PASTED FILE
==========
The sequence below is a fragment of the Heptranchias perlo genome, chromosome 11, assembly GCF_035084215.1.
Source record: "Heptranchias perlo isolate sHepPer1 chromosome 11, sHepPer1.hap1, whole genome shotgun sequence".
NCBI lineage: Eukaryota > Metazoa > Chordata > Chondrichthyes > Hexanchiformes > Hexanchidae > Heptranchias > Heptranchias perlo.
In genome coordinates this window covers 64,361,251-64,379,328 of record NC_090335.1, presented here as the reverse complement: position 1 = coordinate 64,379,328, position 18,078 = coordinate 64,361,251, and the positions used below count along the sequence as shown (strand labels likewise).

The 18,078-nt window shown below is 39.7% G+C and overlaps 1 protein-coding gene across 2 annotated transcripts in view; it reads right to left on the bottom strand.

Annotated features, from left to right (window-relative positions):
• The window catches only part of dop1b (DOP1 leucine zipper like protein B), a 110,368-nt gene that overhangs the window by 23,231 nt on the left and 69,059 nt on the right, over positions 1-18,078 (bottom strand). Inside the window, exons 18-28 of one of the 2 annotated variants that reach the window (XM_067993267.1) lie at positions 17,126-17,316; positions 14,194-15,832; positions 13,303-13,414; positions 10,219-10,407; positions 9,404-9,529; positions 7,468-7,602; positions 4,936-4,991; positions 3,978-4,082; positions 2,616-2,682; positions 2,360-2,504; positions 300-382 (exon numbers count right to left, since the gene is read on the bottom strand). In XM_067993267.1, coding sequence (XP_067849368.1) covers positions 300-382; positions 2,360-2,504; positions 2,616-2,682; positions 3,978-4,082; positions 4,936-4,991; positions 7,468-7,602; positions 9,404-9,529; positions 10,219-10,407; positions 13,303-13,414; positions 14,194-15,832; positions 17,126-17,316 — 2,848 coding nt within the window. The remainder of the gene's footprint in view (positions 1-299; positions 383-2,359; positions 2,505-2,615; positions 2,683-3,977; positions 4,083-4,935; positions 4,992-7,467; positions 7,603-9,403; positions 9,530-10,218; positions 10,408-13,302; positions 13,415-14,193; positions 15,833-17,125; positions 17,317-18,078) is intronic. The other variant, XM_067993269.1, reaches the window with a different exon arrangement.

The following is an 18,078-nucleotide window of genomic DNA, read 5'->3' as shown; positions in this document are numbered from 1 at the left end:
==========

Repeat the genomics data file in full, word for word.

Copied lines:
The sequence below is a fragment of the Heptranchias perlo genome, chromosome 11, assembly GCF_035084215.1.
Source record: "Heptranchias perlo isolate sHepPer1 chromosome 11, sHepPer1.hap1, whole genome shotgun sequence".
NCBI lineage: Eukaryota > Metazoa > Chordata > Chondrichthyes > Hexanchiformes > Hexanchidae > Heptranchias > Heptranchias perlo.
In genome coordinates this window covers 64,361,251-64,379,328 of record NC_090335.1, presented here as the reverse complement: position 1 = coordinate 64,379,328, position 18,078 = coordinate 64,361,251, and the positions used below count along the sequence as shown (strand labels likewise).

The 18,078-nt window shown below is 39.7% G+C and overlaps 1 protein-coding gene across 2 annotated transcripts in view; it reads right to left on the bottom strand.

Annotated features, from left to right (window-relative positions):
• The window catches only part of dop1b (DOP1 leucine zipper like protein B), a 110,368-nt gene that overhangs the window by 23,231 nt on the left and 69,059 nt on the right, over positions 1-18,078 (bottom strand). Inside the window, exons 18-28 of one of the 2 annotated variants that reach the window (XM_067993267.1) lie at positions 17,126-17,316; positions 14,194-15,832; positions 13,303-13,414; positions 10,219-10,407; positions 9,404-9,529; positions 7,468-7,602; positions 4,936-4,991; positions 3,978-4,082; positions 2,616-2,682; positions 2,360-2,504; positions 300-382 (exon numbers count right to left, since the gene is read on the bottom strand). In XM_067993267.1, coding sequence (XP_067849368.1) covers positions 300-382; positions 2,360-2,504; positions 2,616-2,682; positions 3,978-4,082; positions 4,936-4,991; positions 7,468-7,602; positions 9,404-9,529; positions 10,219-10,407; positions 13,303-13,414; positions 14,194-15,832; positions 17,126-17,316 — 2,848 coding nt within the window. The remainder of the gene's footprint in view (positions 1-299; positions 383-2,359; positions 2,505-2,615; positions 2,683-3,977; positions 4,083-4,935; positions 4,992-7,467; positions 7,603-9,403; positions 9,530-10,218; positions 10,408-13,302; positions 13,415-14,193; positions 15,833-17,125; positions 17,317-18,078) is intronic. The other variant, XM_067993269.1, reaches the window with a different exon arrangement.

The following is an 18,078-nucleotide window of genomic DNA, read 5'->3' as shown; positions in this document are numbered from 1 at the left end: